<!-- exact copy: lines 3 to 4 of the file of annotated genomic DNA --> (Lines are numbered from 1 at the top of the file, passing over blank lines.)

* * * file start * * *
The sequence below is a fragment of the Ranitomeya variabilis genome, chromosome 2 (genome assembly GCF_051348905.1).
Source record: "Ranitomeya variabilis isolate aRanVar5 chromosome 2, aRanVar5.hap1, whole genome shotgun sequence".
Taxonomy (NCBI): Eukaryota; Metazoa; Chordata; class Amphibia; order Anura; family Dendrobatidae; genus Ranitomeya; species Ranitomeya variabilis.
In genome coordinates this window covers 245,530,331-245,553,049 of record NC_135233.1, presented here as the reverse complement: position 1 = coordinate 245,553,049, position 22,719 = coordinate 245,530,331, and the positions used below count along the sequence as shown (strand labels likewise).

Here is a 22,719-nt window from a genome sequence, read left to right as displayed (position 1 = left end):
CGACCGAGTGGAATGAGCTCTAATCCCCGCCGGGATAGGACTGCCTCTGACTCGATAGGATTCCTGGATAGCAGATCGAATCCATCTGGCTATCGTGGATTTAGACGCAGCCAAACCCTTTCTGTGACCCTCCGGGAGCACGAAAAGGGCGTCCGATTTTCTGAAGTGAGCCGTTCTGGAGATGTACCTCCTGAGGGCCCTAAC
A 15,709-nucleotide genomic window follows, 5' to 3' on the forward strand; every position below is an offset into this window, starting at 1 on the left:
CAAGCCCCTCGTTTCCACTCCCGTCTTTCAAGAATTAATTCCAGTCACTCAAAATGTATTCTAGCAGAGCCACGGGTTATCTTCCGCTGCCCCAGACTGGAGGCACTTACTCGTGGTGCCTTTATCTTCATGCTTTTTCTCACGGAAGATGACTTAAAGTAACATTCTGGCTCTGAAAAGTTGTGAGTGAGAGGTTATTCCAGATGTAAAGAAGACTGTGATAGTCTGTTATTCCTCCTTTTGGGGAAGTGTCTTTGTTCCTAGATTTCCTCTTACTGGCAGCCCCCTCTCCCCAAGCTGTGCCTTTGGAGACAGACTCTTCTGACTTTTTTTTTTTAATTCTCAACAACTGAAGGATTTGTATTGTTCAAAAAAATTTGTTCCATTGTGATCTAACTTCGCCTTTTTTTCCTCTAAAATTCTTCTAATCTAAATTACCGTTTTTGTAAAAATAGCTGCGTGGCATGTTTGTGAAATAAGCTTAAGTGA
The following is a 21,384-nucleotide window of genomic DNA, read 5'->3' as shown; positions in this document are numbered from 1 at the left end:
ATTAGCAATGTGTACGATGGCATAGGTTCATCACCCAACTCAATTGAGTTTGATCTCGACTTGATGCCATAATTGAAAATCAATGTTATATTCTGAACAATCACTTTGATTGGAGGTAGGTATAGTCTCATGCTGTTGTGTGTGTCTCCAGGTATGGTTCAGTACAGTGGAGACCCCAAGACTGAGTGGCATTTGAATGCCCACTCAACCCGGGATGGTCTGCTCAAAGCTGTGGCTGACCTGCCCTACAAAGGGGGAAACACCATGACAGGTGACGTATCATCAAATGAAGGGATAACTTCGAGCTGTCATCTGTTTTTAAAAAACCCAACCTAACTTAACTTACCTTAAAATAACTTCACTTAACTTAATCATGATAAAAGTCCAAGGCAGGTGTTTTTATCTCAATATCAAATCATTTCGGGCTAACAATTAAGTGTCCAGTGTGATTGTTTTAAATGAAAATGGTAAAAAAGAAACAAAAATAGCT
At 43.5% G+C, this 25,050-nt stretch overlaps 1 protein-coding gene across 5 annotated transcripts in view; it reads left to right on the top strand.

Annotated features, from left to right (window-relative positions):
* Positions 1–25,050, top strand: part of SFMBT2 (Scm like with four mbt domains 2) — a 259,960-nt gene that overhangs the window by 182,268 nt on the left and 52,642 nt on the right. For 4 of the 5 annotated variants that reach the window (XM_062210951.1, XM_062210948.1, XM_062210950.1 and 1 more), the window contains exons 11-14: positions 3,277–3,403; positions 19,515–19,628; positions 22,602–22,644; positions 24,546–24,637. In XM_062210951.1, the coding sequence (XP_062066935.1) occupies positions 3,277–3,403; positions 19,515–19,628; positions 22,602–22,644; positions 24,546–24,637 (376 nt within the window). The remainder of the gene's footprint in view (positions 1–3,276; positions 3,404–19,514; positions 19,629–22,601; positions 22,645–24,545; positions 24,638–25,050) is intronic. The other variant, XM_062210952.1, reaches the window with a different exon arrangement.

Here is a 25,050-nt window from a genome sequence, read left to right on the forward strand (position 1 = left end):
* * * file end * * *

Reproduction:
Taxonomy (NCBI): Eukaryota; Metazoa; Chordata; class Amphibia; order Anura; family Dendrobatidae; genus Ranitomeya; species Ranitomeya variabilis.
In genome coordinates this window covers 245,530,331-245,553,049 of record NC_135233.1, presented here as the reverse complement: position 1 = coordinate 245,553,049, position 22,719 = coordinate 245,530,331, and the positions used below count along the sequence as shown (strand labels likewise).